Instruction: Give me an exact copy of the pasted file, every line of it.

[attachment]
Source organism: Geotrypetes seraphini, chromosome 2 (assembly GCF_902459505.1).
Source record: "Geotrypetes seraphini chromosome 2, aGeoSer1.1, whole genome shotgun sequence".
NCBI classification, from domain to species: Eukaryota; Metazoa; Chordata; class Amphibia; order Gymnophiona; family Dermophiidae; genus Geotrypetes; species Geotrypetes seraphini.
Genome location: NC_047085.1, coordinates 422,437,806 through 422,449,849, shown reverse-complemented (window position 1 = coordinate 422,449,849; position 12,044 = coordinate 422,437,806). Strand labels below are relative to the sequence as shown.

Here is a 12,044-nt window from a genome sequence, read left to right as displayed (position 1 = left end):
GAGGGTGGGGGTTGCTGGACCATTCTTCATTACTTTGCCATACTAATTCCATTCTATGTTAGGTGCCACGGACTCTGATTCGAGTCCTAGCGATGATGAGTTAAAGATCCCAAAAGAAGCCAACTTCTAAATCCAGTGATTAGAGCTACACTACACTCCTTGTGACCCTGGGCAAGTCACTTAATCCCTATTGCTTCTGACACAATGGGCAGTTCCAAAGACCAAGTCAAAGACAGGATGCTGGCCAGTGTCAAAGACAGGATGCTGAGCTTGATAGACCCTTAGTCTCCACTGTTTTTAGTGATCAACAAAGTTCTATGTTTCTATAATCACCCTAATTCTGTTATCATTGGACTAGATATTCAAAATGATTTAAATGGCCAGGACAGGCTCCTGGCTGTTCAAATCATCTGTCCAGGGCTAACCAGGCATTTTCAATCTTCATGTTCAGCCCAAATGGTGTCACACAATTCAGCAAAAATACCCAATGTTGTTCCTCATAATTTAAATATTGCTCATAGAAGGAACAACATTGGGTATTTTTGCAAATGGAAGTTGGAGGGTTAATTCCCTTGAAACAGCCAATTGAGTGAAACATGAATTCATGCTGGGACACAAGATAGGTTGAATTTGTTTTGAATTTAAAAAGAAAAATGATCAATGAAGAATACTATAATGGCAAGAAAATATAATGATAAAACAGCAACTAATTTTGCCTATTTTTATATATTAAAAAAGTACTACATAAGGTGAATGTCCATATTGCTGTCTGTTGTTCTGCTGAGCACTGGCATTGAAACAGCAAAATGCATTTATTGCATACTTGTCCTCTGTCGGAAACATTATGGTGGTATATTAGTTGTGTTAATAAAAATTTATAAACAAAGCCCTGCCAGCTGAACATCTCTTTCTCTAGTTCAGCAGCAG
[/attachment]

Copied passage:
Source organism: Geotrypetes seraphini, chromosome 2 (assembly GCF_902459505.1).
Source record: "Geotrypetes seraphini chromosome 2, aGeoSer1.1, whole genome shotgun sequence".
NCBI classification, from domain to species: Eukaryota; Metazoa; Chordata; class Amphibia; order Gymnophiona; family Dermophiidae; genus Geotrypetes; species Geotrypetes seraphini.
Genome location: NC_047085.1, coordinates 422,437,806 through 422,449,849, shown reverse-complemented (window position 1 = coordinate 422,449,849; position 12,044 = coordinate 422,437,806). Strand labels below are relative to the sequence as shown.

Here is a 12,044-nt window from a genome sequence, read left to right as displayed (position 1 = left end):
GAGGGTGGGGGTTGCTGGACCATTCTTCATTACTTTGCCATACTAATTCCATTCTATGTTAGGTGCCACGGACTCTGATTCGAGTCCTAGCGATGATGAGTTAAAGATCCCAAAAGAAGCCAACTTCTAAATCCAGTGATTAGAGCTACACTACACTCCTTGTGACCCTGGGCAAGTCACTTAATCCCTATTGCTTCTGACACAATGGGCAGTTCCAAAGACCAAGTCAAAGACAGGATGCTGGCCAGTGTCAAAGACAGGATGCTGAGCTTGATAGACCCTTAGTCTCCACTGTTTTTAGTGATCAACAAAGTTCTATGTTTCTATAATCACCCTAATTCTGTTATCATTGGACTAGATATTCAAAATGATTTAAATGGCCAGGACAGGCTCCTGGCTGTTCAAATCATCTGTCCAGGGCTAACCAGGCATTTTCAATCTTCATGTTCAGCCCAAATGGTGTCACACAATTCAGCAAAAATACCCAATGTTGTTCCTCATAATTTAAATATTGCTCATAGAAGGAACAACATTGGGTATTTTTGCAAATGGAAGTTGGAGGGTTAATTCCCTTGAAACAGCCAATTGAGTGAAACATGAATTCATGCTGGGACACAAGATAGGTTGAATTTGTTTTGAATTTAAAAAGAAAAATGATCAATGAAGAATACTATAATGGCAAGAAAATATAATGATAAAACAGCAACTAATTTTGCCTATTTTTATATATTAAAAAAGTACTACATAAGGTGAATGTCCATATTGCTGTCTGTTGTTCTGCTGAGCACTGGCATTGAAACAGCAAAATGCATTTATTGCATACTTGTCCTCTGTCGGAAACATTATGGTGGTATATTAGTTGTGTTAATAAAAATTTATAAACAAAGCCCTGCCAGCTGAACATCTCTTTCTCTAGTTCAGCAGCAG